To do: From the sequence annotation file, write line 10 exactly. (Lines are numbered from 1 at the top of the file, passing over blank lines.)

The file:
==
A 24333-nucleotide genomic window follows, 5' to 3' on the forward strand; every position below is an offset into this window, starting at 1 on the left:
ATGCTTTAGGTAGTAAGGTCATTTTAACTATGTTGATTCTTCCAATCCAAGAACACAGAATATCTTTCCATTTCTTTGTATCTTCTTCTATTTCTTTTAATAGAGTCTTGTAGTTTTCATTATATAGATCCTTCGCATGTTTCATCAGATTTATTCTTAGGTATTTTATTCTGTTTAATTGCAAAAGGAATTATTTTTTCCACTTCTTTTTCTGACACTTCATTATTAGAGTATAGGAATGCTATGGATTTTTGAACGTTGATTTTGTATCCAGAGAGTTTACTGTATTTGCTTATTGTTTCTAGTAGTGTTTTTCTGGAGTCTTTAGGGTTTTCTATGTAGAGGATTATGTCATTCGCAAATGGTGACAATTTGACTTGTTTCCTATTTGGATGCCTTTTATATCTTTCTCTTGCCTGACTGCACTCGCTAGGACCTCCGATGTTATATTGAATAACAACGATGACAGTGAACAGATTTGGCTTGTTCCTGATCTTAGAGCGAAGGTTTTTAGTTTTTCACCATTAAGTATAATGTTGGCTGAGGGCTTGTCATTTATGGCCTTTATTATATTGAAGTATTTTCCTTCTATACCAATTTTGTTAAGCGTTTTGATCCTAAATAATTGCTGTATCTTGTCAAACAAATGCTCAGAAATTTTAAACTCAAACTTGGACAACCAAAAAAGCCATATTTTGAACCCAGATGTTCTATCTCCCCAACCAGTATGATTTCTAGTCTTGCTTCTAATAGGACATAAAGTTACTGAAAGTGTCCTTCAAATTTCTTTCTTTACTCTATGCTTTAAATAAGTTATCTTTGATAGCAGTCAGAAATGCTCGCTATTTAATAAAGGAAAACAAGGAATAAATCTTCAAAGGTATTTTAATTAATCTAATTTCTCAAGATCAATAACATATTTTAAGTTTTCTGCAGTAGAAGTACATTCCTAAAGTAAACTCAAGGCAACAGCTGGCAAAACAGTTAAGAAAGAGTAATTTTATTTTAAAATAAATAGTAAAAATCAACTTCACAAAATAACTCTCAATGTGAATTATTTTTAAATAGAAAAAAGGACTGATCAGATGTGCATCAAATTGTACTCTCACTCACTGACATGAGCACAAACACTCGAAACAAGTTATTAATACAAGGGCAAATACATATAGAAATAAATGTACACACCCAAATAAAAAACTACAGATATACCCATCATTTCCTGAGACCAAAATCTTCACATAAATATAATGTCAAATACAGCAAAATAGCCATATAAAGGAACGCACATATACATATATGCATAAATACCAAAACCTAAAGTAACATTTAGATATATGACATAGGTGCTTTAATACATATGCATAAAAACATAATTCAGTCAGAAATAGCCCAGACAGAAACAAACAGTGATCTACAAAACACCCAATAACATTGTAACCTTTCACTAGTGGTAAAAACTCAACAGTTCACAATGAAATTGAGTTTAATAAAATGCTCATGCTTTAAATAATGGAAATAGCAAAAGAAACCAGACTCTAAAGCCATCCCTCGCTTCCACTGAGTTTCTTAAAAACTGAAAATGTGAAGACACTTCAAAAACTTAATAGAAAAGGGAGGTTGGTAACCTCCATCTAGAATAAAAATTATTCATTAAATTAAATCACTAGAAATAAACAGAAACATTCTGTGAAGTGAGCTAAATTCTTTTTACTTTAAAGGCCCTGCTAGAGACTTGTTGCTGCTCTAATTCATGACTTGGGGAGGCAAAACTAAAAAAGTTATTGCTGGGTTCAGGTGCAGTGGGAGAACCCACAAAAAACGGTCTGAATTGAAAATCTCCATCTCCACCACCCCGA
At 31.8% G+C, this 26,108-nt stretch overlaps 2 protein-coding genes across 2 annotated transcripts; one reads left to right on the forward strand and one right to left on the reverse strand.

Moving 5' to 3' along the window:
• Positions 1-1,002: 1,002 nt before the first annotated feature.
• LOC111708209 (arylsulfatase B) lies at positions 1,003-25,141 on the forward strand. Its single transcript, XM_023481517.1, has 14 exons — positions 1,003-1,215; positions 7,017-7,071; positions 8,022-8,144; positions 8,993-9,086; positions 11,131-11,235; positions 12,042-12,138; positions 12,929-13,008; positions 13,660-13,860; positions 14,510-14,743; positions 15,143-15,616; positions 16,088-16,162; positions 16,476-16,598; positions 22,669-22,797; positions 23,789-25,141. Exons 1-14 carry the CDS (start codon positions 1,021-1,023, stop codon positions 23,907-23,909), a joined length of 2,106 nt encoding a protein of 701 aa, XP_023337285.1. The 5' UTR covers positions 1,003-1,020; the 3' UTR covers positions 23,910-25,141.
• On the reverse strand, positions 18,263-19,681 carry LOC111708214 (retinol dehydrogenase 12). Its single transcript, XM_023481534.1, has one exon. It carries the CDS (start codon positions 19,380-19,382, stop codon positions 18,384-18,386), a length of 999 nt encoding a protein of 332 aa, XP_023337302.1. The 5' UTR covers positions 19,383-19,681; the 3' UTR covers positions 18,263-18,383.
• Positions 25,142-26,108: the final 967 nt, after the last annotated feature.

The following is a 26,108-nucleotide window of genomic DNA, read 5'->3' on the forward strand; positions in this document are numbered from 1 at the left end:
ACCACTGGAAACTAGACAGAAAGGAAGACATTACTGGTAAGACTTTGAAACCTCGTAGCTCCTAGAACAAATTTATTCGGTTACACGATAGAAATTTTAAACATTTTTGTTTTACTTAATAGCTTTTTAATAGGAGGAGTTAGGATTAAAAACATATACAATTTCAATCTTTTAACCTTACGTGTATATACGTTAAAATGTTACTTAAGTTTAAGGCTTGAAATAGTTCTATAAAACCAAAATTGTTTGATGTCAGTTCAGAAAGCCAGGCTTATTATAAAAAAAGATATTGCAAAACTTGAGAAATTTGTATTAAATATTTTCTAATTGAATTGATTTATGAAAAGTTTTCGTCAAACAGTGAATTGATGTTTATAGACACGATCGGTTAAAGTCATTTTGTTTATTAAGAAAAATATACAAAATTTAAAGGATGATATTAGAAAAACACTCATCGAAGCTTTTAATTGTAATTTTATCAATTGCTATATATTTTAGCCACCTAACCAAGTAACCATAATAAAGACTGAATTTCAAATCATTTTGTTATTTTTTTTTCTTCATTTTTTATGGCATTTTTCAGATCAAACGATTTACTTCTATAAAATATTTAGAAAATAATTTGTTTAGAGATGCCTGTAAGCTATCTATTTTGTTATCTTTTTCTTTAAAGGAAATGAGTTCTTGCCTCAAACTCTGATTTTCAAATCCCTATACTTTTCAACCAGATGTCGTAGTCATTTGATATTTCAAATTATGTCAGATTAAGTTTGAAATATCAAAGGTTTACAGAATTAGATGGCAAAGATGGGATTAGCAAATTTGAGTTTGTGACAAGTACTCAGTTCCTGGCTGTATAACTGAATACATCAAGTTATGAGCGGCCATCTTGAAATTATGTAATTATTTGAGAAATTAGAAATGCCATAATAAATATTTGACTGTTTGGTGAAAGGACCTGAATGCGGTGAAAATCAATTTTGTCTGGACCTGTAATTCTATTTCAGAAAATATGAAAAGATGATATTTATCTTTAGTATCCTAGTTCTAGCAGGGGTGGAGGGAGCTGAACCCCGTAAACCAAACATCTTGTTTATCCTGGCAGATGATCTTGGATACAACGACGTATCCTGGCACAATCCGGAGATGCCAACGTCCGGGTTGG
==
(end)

ACCACTGGAAACTAGACAGAAAGGAAGACATTACTGGTAAGACTTTGAAACCTCGTAGCTCCTAGAACAAATTTATTCGGTTACACGATAGAAATTTTAAACATTTTTGTTTTACTTAATAGCTTTTTAATAGGAGGAGTTAGGATTAAAAACATATACAATTTCAATCTTTTAACCTTACGTGTATATACGTTAAAATGTTACTTAAGTTTAAGGCTTGAAATAGTTCTATAAAACCAAAATTGTTTGATGTCAGTTCAGAAAGCCAGGCTTATTATAAAAAAAGATATTGCAAAACTTGAGAAATTTGTATTAAATATTTTCTAATTGAATTGATTTATGAAAAGTTTTCGTCAAACAGTGAATTGATGTTTATAGACACGATCGGTTAAAGTCATTTTGTTTATTAAGAAAAATATACAAAATTTAAAGGATGATATTAGAAAAACACTCATCGAAGCTTTTAATTGTAATTTTATCAATTGCTATATATTTTAGCCACCTAACCAAGTAACCATAATAAAGACTGAATTTCAAATCATTTTGTTATTTTTTTTTCTTCATTTTTTATGGCATTTTTCAGATCAAACGATTTACTTCTATAAAATATTTAGAAAATAATTTGTTTAGAGATGCCTGTAAGCTATCTATTTTGTTATCTTTTTCTTTAAAGGAAATGAGTTCTTGCCTCAAACTCTGATTTTCAAATCCCTATACTTTTCAACCAGATGTCGTAGTCATTTGATATTTCAAATTATGTCAGATTAAGTTTGAAATATCAAAGGTTTACAGAATTAGATGGCAAAGATGGGATTAGCAAATTTGAGTTTGTGACAAGTACTCAGTTCCTGGCTGTATAACTGAATACATCAAGTTATGAGCGGCCATCTTGAAATTATGTAATTATTTGAGAAATTAGAAATGCCATAATAAATATTTGACTGTTTGGTGAAAGGACCTGAATGCGGTGAAAATCAATTTTGTCTGGACCTGTAATTCTATTTCAGAAAATATGAAAAGATGATATTTATCTTTAGTATCCTAGTTCTAGCAGGGGTGGAGGGAGCTGAACCCCGTAAACCAAACATCTTGTTTATCCTGGCAGATGATCTTGGATACAACGACGTATCCTGGCACAATCCGGAGATGCCAACGTCCGGGTTGG